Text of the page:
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A look back: DeKalb Year In Review
by LaTria Garnigan
December 24, 2012 10:39 AM | 2299 views | 1 1 comments | 14 14 recommendations | email to a friend | print
DeKalb Year In Review
DeKalb County Superintendent Dr. Cheryl Atkinson holds up a netbook during the State of the System Address in which she talked about how students learn digitally as opposed to using textbooks.
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DeKalb County has had its fair share of newsworthy events in 2012. From the incorporation of Brookhaven, to the school district being placed on probation — there has been no shortage of news. Below are a few of the highlights.

On the Hot Seat
After an audit showed the DeKalb County School District with issues of in fighting among board members, being top-heavy and mismanagement of funds, the district made strides to improve their standing. However, in October AdvancEd — parent organization of the Southern Association of Colleges and Schools — sent a team to visit the school system to conduct an analysis. That visit resulted in the system being placed on accredited-probation until Dec. 31, 2013. In a statement, the school district said it would work collaboratively to review the findings and begin to address the required actions.

Loss in Revenue
With the incorporation passing with 55 percent of the vote July 31, DeKalb County soon after realized it needed to make up a projected $25 million loss in taxes. While Brookhaven residents are content about more local control, the county is searching for ways to make up for that loss. DeKalb County CEO Burrell Ellis’ projected 2013 budget would call for an increase in the property tax rate of 1.69 mills and possibly refinancing debt. The commissioners are expected to vote on the budget in February.

City of DeKalb
Another sidebar related to the incorporation of Brookhaven is the revitalization of talks on a possible city of DeKalb. District 55 State Sen. Gloria Butler, D-Stone Mountain, spearheaded a senate committee to discuss the issue. Several meetings were held in the fall, with a representative from the Carl Vinson Institute saying a city of DeKalb would not only prevent new cities from incorporating, but also would restrict new cities from expanding via annexation.

State of the Schools
At her Dec. 3 State of the School System address, DeKalb Superintendent Cheryl Atkinson explained the school district’s plans to go digital in 2013. As part of that plan, more than 8,200 middle school students would transition from using textbooks to using Lenovo netbooks next school year. By the fall of 2014, the plan is to have all middle and high school students fully transitioned. Teachers will also get laptops, and there are plans to have 100 percent of the facilities wireless by next fall.
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December 25, 2012
You forgot a couple major items in your year in review: In July, DeKalb County became the first voting district in the nation to have a question added to an official ballot that asked voters their opinion about telecommunications towers (aka cell phone towers) on school grounds.

Lobbyists prevented an outright ban and instead agreed to the non-binding, advisory referendum, expecting it to fail. However, true grassroots efforts spread by parents, homeowners and concerned citizens mainly through word of mouth yielded a victory against the big money of T-mobile, perhaps foreshadowing the defeat of Mitt Romney for President in November. 62% of DeKalb's voters (more than 75,000 people) voted NO to the cell towers while calling attention to the inept decision-making of the county Board of Education.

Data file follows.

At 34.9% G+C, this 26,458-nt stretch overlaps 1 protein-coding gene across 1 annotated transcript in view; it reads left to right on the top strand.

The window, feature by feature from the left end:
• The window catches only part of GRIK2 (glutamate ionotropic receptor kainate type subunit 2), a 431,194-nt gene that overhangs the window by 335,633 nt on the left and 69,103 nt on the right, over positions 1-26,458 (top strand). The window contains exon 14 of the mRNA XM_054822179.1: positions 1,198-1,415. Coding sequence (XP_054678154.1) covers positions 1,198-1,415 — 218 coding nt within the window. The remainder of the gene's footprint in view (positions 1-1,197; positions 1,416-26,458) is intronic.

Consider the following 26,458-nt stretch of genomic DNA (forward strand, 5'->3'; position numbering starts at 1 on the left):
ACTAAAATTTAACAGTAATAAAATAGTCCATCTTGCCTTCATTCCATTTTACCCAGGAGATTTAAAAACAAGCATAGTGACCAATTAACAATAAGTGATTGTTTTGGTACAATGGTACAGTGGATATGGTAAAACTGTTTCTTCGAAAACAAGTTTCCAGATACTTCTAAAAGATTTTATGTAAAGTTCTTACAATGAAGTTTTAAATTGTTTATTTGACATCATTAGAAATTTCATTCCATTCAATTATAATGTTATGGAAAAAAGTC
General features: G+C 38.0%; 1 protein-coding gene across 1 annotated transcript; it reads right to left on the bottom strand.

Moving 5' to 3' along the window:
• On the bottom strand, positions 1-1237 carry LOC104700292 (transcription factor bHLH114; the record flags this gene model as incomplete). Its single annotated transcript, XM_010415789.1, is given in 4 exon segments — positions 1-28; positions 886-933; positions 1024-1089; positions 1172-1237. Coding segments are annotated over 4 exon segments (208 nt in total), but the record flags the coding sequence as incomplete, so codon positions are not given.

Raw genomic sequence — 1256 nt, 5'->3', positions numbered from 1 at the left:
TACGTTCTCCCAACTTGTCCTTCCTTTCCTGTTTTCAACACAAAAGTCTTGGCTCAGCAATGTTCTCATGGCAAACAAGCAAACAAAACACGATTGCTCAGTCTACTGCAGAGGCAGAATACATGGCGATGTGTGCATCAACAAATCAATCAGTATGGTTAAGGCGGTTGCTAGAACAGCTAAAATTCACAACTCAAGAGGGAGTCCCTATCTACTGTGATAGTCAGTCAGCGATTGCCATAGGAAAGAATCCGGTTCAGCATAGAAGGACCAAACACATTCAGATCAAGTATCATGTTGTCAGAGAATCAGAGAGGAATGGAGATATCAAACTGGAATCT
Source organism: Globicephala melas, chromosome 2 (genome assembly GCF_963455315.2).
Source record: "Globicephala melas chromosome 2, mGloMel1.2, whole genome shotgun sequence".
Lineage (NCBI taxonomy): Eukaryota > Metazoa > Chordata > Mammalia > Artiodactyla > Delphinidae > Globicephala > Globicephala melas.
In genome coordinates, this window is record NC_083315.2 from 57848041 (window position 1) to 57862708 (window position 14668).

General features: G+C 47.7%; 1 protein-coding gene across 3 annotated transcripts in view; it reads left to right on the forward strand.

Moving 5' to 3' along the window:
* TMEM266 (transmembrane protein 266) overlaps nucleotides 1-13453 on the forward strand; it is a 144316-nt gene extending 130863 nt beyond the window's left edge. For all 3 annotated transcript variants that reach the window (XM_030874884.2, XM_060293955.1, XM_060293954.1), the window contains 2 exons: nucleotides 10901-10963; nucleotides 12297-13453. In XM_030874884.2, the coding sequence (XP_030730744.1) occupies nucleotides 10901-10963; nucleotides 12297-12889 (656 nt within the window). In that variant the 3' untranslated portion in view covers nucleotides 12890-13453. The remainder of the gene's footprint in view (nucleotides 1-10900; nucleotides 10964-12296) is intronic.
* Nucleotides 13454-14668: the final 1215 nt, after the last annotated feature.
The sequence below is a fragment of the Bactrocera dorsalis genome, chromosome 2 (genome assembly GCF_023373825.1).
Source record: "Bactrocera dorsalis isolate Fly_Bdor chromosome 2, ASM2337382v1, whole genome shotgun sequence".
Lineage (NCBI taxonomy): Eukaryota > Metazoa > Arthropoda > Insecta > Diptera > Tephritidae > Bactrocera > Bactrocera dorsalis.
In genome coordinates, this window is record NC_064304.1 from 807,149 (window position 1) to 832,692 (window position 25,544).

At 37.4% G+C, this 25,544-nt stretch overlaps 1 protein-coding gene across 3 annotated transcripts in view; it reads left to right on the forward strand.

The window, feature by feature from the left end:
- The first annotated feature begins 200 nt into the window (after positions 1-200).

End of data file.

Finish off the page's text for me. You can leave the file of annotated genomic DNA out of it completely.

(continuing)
Also in July DeKalb voters helped defeat T-SPLOST, a referendum to add a one cent sales tax to support transportation infrastructure and mass transit.

November's election was chaos for many with voter suppression laws taking effect and confusion over zoning maps that would reduce the BOE from 9 to 7 members. Few choices unrelated to the current system were available, yet voters still managed to throw out three of the four incumbents up for re-election to the BOE, including long-time political lobbyist and former school board member H. Paul Womack.

November also marked the passing of controversial legislation that allows the Governor to establish a state charter school approval board to approve applications that might be against the wishes of locally elected board members. Millions in out of state dollars were spent in an attempt to persuade the public into voting yes, while questionable wording on the ballot has the fate of the commission tied up in a legal battle.

And, Dr. Cheryl Atkinson, DeKalb School's Superintendent, retained a former state attorney general as her own personal legal council to represent her against charges that she illegally RIFed employees and then offered a few their jobs back in order to avoid complying with an Open Records Request for her text messages.

Georgia was also named the worst state for corruption while legislators stalled on a bill that would limit their political gifts to under $100.

In the SACS report to the school system regarding the Probation status of DCSD, it was stated that the school system and board of education is operating amid a "culture of corruption" where the decision makers operate based on the needs of adults and rarely focus on the needs of the children. A culture that took many hands and many years to create will be difficult to change in the year it has been given, especially since the board chair and others involved state they do not think they have done anything wrong.
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